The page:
Samples collected from 99 more people in the region screened positive for a “variant of concern,” the health unit said Tuesday. Two of those cases have no known links to the devastating outbreak at Barrie’s Roberta Place nursing home, where the presence of the U.K. variant was confirmed Saturday in six swabs.

Since then, a total of three cases in Simcoe Muskoka with no links to Roberta Place have tested positive for variants — two of which are involved in separate outbreaks, one at a different nursing home and one at a psychiatric hospital. Full genome sequencing will confirm the variant involved, but the health unit said it expects all to be more instances of the U.K. variant, known scientifically as B.1.1.7, which researchers have calculated is about 50 per cent more transmissible than pre-existing viral strains.

“If it isn’t spreading readily in our community now, it may very well do so in the near future,” Dr. Charles Gardner, Simcoe Muskoka’s medical officer of health, said in a Tuesday press briefing.

Infectious disease specialist Dr. Isaac Bogoch was more blunt: “The horse is out of the barn. We already have community transmission.

“It just means we have to double down on our efforts to keep this virus under control, and vaccinate as swiftly as possible,” said Bogoch, a member of the province’s vaccine task force.

The 99 new cases were identified through a point-prevalence study being conducted by Public Health Ontario, which is analyzing all positive COVID-19 test results from last Wednesday, Jan. 20, for the three known variants of concern, a single-day snapshot that will help establish a baseline for how the variants have spread.

As of Tuesday, 47 cases of B.1.1.7 have been confirmed in Ontario through full genome sequencing, according to data from Public Health Ontario — a count that doesn’t include preliminary screening results, including the 99 from Simcoe Muskoka, for which full sequences are not yet available. Variants of concern from Brazil and South Africa have not yet been reported in the province.

Gardner also said Tuesday that 42 household contacts of people linked to Roberta Place have tested positive for COVID-19, in addition to 127 residents, 82 staff, and six essential caregivers and “external partners.” Forty-six deaths have been reported at the home. Recent evidence from the U.K. suggests that besides being more transmissible, the B.1.1.7 variant may be somewhat more lethal, although that finding is debated by experts.

While the outbreak at the home itself may be receding, “the bigger picture … is transmission in the households of staff, and out into the community,” Gardner said. “And to me, we’re at the beginning of that. We’ve got to do all we can to slow that down.”

Another case of B.1.1.7 was identified in the Kingston region in a person who had travelled to Simcoe Muskoka but had not travelled outside the country, according to a health unit spokesperson. The person tested positive for COVID-19 “several weeks ago” but was only identified as a B.1.1.7 case on Monday.

Gardner and Bogoch both said provincial policies focused on international travellers — whether in the form of which cases get prioritized for variant screening, or in the form of stronger border controls — were likely to now be insufficient measures on their own.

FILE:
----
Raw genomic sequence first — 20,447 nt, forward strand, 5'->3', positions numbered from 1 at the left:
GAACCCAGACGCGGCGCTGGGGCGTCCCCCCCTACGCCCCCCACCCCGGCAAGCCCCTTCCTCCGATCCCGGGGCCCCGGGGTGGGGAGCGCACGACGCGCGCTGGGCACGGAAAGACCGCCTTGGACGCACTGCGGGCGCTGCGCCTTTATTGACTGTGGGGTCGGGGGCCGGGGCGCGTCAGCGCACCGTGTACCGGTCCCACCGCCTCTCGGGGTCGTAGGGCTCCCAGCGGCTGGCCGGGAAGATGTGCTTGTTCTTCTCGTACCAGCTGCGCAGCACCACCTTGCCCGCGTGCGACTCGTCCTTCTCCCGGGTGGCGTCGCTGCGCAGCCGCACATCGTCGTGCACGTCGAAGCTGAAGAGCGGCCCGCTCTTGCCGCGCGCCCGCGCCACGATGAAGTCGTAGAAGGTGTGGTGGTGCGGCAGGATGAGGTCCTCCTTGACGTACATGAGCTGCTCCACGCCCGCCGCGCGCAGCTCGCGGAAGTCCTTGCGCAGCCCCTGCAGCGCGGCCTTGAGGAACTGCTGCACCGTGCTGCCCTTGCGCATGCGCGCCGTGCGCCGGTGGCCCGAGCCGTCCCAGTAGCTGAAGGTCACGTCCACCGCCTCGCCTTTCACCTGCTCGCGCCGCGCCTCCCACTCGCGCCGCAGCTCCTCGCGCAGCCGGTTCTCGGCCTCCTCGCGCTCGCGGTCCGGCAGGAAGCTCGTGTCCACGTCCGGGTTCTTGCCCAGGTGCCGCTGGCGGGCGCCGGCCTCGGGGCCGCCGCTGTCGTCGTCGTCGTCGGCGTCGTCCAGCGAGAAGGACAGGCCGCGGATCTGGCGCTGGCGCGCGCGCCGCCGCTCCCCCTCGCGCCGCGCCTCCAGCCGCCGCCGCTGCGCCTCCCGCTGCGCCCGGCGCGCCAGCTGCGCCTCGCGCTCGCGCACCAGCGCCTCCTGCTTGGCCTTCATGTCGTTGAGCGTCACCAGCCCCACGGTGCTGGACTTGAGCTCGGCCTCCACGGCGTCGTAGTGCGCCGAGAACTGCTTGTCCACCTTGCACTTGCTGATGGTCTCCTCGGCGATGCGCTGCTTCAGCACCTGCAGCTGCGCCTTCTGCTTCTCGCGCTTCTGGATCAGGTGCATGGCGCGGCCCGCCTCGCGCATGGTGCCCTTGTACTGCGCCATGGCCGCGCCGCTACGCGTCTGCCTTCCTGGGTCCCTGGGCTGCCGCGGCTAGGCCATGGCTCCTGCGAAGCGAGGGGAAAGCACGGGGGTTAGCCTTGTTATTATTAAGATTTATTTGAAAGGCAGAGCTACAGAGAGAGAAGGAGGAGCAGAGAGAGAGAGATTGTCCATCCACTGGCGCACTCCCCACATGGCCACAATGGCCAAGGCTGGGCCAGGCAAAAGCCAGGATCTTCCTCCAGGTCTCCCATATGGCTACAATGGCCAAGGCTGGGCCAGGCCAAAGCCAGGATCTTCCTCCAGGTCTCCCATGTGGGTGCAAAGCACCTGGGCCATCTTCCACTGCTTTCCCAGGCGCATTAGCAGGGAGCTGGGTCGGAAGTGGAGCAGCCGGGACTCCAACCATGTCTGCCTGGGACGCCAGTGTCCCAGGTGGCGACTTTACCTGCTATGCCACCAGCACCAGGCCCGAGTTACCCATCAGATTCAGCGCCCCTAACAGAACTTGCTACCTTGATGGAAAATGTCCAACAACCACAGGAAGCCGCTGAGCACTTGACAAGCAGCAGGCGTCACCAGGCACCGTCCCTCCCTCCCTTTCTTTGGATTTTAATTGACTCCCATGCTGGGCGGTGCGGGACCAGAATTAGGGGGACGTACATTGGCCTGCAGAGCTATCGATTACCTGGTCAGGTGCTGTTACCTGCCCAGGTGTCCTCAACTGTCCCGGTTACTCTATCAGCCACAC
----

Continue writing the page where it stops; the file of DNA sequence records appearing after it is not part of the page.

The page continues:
“Additional measures at the border might provide some further incremental protection, and it might slow down the introduction of more of this (variant), or other variants,” Bogoch said. “But this is already here, and it’s circulating.”

Any additional measures at the borders shouldn’t distract the province from keeping transmission under control within its borders, Bogoch said, including focusing on the “huge” equity-related issues of infection risk.

“There’s no magic, right? We know how to control this,” adding that evidence shows COVID-19 vaccines are still effective against the U.K. variant.

Gardner said that in addition to strict adherence to the province’s current stay-at-home order, he believes Ontario needs more stringent controls on travel between jurisdictions — measures he acknowledges would be unpopular, but were used successfully in Australia.

“I think that movement in the population is a problem … I’ve long advocated that there needs to be some form of restrictions. You’ve got a lot of transmission happening between jurisdictions,” said Gardner, a member of the province’s public health measures table, which provides advice to government.

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While cases are currently dropping in Ontario, Gardner warned that B.1.1.7 could quickly overwhelm those gains — and if the variant causes case counts to spike, “it would make it difficult to open schools again. There would be a lot of concern about the wisdom of that.”

He also expressed frustration over vaccine supply. While the health unit has visited every long-term-care facility to provide first doses, plans to vaccinate all retirement homes in the region had to be scuttled because of low supply, with only high-priority retirement homes receiving doses.

“It’s a worrying situation. It’s far better if you can to slow and contain this from spreading widely, if possible.”

Kate Allen is a Toronto-based reporter covering science and technology for the Star. Follow her on Twitter: @katecallen